• Hi Jesse it was a very good interview.

    Doug made several good points:

    1. To many people are overwhelmed today and taking a sip from a fire hydrant is a great analogy.

    2. That successful businesses have vision, goals, and principles that overlap with those of their people. And without the overlap you do not get anyplace. In fact I would say it also need to overlap with your customers and consumers.

    3. That mandating things instead of collaborating to create is less effective. Today you need people to buy in, and without their involvement it does not happen very often.

    4. One size fits all does not work, whether communicating, drawing out ideas, or developing your team, you have to use a wide range of tools, methods, and systems, to maximize the result.

  • Hi Jess

    Playing a little catch up here, so apologies for the tardy reply. I think that Doug makes a number of interesting points, not least the one about aligning personal and organisational vision. This is particularly because a compelling vision must be underpinned by values … and for the vision to be delivered those values must resonate across the organisation. Hence the absolute need to create a platform for all staff to freely engage and to experience the overlap between their own personal values, vision and goals and those of the organisation. Where dissonance occurs is often, in my experience, because corporate values no longer appear to be aligned to my own.

    So … organisations need to ditch the ‘command and control’ model of yesteryear, and really engage with their employees. Amazingly many organisations have yet to do this and I wonder what makes them so risk averse!Performance would be so outstripped if they did properly engage with their staff! Thanks for the series – I have really enjoyed it!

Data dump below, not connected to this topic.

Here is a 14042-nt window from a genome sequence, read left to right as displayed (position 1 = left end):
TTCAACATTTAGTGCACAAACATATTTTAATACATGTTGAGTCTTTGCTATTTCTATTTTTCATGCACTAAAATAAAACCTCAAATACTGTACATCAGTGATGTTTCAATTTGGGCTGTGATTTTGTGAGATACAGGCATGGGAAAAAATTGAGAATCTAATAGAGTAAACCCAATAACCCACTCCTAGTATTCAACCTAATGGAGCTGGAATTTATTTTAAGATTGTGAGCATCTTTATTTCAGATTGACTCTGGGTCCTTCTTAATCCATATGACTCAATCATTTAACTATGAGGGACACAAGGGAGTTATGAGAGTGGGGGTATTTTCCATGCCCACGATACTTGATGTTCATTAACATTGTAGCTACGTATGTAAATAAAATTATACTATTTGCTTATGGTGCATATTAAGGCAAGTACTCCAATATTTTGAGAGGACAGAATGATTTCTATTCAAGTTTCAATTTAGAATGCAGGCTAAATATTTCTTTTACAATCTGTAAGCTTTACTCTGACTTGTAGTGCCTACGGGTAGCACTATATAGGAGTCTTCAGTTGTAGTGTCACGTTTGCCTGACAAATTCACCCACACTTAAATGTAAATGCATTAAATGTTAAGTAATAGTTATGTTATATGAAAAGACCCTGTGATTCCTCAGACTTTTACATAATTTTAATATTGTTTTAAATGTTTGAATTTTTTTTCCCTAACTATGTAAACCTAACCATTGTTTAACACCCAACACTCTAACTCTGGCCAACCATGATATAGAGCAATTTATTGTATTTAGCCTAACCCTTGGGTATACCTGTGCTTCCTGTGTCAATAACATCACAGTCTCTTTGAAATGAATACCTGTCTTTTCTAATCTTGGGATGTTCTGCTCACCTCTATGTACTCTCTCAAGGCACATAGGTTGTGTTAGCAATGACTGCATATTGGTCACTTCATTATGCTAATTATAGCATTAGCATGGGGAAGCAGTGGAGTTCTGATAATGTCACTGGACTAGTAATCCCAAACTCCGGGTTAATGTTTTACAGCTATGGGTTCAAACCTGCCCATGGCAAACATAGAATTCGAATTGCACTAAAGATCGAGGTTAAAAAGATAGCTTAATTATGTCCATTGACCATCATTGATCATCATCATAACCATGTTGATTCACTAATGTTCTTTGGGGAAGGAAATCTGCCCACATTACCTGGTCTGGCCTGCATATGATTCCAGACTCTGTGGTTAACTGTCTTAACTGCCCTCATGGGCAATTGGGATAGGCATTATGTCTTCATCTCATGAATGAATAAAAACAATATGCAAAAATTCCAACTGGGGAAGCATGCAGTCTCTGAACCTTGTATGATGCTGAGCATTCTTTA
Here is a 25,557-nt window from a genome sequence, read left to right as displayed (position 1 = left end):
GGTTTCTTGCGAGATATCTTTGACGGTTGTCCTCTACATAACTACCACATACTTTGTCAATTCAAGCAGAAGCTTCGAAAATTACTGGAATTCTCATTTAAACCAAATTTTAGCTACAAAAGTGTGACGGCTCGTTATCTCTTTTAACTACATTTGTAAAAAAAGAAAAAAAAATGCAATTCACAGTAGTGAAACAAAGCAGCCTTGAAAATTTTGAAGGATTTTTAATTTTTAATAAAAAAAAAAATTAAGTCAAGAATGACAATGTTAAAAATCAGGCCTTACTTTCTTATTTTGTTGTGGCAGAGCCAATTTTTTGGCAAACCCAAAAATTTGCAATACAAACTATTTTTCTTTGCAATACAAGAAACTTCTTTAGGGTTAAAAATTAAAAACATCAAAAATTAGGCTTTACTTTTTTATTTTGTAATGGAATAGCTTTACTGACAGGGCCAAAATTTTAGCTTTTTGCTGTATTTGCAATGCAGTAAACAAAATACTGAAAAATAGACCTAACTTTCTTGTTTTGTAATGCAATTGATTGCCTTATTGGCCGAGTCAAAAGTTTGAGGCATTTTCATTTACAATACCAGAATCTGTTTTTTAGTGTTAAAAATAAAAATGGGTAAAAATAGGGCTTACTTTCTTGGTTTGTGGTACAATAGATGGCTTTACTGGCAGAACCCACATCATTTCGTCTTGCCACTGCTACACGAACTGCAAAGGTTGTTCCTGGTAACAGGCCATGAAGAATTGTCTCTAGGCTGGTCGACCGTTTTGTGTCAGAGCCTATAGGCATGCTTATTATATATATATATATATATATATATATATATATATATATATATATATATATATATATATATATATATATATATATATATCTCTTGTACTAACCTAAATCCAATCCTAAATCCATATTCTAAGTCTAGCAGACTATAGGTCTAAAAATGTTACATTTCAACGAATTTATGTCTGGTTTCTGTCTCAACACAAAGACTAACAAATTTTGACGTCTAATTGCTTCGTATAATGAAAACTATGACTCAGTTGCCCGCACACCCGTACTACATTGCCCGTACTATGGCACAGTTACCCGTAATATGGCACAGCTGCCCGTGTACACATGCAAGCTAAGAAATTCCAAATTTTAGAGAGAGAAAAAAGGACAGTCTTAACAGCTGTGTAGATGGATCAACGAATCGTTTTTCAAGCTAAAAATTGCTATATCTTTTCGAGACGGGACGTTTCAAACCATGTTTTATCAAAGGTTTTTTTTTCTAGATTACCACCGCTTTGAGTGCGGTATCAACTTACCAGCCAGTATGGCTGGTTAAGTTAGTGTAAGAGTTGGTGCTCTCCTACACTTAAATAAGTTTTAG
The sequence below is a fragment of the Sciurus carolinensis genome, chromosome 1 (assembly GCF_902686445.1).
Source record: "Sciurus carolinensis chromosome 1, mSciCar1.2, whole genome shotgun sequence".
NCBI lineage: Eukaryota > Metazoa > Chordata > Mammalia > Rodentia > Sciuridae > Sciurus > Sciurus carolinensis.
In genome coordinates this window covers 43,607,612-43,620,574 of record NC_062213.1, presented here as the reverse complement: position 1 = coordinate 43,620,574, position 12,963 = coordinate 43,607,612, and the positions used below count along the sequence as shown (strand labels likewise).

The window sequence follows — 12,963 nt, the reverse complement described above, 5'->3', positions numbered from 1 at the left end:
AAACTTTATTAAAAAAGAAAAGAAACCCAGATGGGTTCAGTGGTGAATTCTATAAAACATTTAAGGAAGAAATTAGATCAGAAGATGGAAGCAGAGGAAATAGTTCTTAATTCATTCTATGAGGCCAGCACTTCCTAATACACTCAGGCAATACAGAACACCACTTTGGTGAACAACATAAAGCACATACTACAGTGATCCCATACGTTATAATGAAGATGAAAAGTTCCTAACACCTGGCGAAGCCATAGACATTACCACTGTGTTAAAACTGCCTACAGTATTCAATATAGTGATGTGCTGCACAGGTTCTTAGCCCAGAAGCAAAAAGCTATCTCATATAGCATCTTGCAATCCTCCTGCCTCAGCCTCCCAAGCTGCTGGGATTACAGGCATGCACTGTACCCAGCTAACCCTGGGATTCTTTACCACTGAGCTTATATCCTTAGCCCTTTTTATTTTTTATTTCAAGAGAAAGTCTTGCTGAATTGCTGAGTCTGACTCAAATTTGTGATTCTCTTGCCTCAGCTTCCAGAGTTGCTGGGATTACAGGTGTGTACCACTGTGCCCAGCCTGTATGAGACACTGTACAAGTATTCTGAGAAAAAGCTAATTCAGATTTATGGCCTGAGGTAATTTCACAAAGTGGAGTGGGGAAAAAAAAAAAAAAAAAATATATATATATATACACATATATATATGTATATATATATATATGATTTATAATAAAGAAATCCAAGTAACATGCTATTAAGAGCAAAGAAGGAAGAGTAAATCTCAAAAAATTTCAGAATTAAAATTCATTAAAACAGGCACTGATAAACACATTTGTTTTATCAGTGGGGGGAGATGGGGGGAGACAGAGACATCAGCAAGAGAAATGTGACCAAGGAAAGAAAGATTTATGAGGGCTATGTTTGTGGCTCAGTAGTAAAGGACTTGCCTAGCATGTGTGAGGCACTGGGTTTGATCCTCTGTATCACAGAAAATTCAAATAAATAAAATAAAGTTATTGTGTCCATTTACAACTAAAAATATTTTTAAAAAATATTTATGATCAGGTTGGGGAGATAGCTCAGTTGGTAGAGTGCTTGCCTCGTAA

• John, I am amazed, too, at how many organizations have yet to do this, especially since we’ve been aware of the failures of that model since the 1970′s. Consider Tom Peter’s research in the 1980′s – command and control did not show up in any of the excellent organizations he identified. Study after study has shown we must engage the hearts and spirits of the members of the organization for it to thrive. Instead, leaders shrug their shoulders as though it’s out of their hands as the dismal employee engagement figures come in year after year. And if any of them say it can’t be done, I would tell them to take a look at what Doug Conant did at Campbell Soup – in this century! I have personally worked with many courageous leaders who have done it as well. It’s not just theoretical. It can be done. We need to demonstrate it so people can begin to imagine a different way, and take a step in that direction.